Shakespeare Plays I Have Watched

When I studied Shakespeare in college, one of the requirements of the class was to watch each of the plays we were studying.  Before that year, other than the couple of times I had seen live performances of a Shakespeare play, I had only read the plays, never watched a video.

However, since it was an assignment for class, I made my way over to the audio/visual library on campus and checked out my first Shakespeare video, Richard II*.  It was marvelous.  I had already read the play and watching it helped me to understand even more what was occurring in the play.  With facial expressions, props, costumes, and even the way the actors said their parts, I was drawn into the action of the play even more than when I had read them.

Since that time, I have watched many of Shakespeare’s plays.  Sometimes it was to go along with whatever play we were studying at the time and sometimes just for the fun of it.

I am listing the plays I have watched below with a brief idea of why I liked it (or not).  I hope to continue watching Shakespeare on video. In fact, I am eagerly awaiting my turn for our library’s copy of BBC’s The Hollow Crown series.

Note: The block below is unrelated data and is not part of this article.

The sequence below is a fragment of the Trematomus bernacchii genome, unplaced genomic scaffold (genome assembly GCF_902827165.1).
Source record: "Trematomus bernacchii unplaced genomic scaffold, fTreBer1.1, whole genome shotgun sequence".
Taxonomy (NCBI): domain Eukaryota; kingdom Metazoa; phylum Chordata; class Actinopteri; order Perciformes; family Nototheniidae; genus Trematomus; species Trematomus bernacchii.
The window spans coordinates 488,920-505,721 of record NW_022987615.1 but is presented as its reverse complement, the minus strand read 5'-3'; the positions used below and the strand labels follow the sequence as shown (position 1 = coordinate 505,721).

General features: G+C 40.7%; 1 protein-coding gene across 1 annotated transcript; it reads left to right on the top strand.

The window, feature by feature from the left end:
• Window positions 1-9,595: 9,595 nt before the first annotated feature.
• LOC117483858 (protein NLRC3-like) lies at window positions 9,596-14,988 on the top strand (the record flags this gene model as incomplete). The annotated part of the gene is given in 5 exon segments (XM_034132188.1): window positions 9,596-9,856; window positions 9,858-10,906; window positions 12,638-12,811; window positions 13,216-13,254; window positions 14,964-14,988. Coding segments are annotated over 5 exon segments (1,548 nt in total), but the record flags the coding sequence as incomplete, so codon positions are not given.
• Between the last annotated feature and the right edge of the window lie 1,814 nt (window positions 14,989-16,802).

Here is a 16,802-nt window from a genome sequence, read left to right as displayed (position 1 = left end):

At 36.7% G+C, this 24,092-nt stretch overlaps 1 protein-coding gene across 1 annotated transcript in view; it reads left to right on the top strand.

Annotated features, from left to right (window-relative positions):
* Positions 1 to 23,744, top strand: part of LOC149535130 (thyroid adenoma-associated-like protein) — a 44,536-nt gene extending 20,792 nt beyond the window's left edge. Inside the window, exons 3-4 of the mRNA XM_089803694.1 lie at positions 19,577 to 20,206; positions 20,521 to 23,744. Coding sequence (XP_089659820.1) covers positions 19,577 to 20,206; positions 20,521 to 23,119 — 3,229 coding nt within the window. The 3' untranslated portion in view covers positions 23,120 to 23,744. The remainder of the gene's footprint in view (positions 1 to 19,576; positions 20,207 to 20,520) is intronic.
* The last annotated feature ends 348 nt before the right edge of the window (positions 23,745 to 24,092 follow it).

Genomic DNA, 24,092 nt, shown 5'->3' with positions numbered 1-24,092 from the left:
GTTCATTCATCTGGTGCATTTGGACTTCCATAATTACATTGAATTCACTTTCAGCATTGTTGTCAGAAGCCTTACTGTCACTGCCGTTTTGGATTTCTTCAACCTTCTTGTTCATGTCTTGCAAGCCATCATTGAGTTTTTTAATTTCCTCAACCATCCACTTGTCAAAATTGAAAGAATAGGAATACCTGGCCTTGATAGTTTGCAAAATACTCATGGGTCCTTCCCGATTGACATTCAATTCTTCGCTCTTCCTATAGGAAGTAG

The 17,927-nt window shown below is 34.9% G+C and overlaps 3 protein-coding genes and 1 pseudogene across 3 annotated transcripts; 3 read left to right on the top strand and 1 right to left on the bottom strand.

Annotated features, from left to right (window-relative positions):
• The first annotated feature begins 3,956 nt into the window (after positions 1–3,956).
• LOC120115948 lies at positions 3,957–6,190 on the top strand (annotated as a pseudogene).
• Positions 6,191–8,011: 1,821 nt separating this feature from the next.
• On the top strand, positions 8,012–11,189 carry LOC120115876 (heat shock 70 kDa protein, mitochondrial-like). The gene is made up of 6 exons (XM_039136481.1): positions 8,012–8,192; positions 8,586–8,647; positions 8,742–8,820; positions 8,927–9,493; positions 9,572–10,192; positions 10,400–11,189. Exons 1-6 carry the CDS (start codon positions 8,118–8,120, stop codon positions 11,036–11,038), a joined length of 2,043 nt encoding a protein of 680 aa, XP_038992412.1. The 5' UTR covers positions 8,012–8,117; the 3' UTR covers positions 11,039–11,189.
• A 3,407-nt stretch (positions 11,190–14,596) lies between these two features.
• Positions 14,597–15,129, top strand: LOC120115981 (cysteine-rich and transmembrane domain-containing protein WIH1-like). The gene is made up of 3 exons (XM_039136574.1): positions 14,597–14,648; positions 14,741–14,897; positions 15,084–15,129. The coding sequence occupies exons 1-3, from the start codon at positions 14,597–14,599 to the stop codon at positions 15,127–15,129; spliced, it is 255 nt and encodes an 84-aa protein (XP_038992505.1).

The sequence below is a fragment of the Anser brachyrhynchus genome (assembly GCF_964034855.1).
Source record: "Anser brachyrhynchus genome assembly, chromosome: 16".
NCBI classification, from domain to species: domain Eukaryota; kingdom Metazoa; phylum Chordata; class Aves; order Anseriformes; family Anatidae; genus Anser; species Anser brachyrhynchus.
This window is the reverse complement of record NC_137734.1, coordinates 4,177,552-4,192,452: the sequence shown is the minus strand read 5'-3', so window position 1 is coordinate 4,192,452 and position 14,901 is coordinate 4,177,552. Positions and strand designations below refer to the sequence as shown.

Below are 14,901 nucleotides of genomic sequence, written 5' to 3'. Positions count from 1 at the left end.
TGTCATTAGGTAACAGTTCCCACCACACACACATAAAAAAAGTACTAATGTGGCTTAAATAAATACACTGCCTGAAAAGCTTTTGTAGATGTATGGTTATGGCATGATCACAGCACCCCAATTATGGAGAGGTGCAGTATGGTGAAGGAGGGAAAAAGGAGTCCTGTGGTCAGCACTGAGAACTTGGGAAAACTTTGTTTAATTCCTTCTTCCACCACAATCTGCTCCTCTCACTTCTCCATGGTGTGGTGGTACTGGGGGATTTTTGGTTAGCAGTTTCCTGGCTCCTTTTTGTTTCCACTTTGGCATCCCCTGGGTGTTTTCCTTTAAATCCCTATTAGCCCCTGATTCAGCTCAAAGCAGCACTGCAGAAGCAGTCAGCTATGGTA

Comedies: 

Much Ado About Nothing – Kenneth Branagh, Denzel Washington, and Emma Thompson.  This is my favorite of Branagh’s Shakespeare films.  It is just so fun to watch.  Also, I love Michael Keaton as Dogberry.

A Midsummer Night’s Dream – I’ve seen the BBC production and the 1999 film.  I liked both.  The BBC production has Helen Mirren as Titania, , Peter McEnery, and Geoffrey Palmer.  My favorite is the 1999 film.  It is delightful with Rupert Everett as Oberon, Stanley Tucci is a fantastic Puck, Michelle Pfeiffer as a beautiful, slightly dim Titania, and Kevin Kline as Bottom.  They use Mendelssohn’s music and it is simply magical.  I have yet to see the Royal Shakespeare Company production of the play with Ian Holm, Judi Dench,  Ian Richardson, Diana Rigg, Helen Mirren, and Sebastian Shaw.